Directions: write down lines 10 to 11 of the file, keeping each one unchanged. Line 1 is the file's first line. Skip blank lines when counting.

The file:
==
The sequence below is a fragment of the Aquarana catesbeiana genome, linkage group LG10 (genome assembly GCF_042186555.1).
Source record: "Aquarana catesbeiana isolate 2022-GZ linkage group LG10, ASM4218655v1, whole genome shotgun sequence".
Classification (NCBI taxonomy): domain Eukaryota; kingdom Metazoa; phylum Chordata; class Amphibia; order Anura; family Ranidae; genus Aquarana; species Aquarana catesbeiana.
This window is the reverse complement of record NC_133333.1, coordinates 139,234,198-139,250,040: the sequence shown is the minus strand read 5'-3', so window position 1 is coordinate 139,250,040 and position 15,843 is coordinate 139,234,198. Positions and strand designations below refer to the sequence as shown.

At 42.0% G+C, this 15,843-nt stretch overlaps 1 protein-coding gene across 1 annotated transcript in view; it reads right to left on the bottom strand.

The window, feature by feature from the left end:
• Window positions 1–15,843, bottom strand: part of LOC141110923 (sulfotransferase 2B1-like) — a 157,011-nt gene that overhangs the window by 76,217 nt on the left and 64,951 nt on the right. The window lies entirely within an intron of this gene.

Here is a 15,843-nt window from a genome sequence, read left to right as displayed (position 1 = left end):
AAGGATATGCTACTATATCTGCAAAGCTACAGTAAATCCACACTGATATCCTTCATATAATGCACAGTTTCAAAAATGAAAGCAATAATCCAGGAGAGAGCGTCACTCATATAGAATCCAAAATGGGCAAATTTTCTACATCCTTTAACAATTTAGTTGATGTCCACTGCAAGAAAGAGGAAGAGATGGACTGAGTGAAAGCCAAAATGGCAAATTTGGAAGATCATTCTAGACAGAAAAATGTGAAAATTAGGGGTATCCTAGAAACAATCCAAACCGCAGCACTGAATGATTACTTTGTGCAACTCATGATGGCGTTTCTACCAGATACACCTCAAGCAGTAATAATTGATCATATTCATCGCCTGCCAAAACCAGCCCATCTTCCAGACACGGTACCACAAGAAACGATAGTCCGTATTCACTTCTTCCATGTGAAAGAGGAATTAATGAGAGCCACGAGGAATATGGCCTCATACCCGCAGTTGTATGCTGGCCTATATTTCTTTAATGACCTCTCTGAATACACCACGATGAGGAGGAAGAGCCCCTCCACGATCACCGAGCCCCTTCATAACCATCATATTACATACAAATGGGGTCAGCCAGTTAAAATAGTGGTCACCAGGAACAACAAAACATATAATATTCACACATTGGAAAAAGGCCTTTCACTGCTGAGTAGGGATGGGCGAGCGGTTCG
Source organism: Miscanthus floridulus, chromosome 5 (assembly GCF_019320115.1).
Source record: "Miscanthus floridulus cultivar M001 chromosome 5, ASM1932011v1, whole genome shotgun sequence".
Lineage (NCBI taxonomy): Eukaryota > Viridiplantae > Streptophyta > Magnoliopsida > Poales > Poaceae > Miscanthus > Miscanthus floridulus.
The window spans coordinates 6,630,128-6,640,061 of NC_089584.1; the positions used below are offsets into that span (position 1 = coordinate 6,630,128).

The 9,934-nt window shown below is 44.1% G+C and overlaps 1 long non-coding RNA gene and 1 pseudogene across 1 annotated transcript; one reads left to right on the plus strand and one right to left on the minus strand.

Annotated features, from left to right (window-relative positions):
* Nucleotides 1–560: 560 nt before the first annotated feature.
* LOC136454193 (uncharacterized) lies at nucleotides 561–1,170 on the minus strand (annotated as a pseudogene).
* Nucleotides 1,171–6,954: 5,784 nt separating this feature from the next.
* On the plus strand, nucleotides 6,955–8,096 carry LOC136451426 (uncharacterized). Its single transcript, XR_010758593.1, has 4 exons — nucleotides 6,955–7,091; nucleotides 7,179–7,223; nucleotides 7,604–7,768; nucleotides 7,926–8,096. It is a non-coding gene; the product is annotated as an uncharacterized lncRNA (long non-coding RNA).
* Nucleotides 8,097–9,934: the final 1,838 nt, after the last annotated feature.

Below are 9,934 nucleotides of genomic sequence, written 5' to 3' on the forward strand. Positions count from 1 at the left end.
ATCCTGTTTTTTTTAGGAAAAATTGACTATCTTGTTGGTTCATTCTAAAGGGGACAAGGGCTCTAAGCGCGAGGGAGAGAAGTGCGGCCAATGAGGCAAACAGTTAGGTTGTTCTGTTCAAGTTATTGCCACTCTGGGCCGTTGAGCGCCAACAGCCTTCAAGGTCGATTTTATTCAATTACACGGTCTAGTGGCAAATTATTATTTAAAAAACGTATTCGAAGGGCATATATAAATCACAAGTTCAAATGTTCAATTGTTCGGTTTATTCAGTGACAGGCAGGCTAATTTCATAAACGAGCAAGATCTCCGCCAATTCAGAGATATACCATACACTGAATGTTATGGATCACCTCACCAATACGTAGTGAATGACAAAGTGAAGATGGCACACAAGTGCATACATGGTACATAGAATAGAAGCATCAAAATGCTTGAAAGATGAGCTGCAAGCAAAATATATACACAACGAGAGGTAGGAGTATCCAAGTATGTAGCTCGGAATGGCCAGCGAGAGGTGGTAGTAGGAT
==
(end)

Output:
Source organism: Miscanthus floridulus, chromosome 5 (assembly GCF_019320115.1).
Source record: "Miscanthus floridulus cultivar M001 chromosome 5, ASM1932011v1, whole genome shotgun sequence".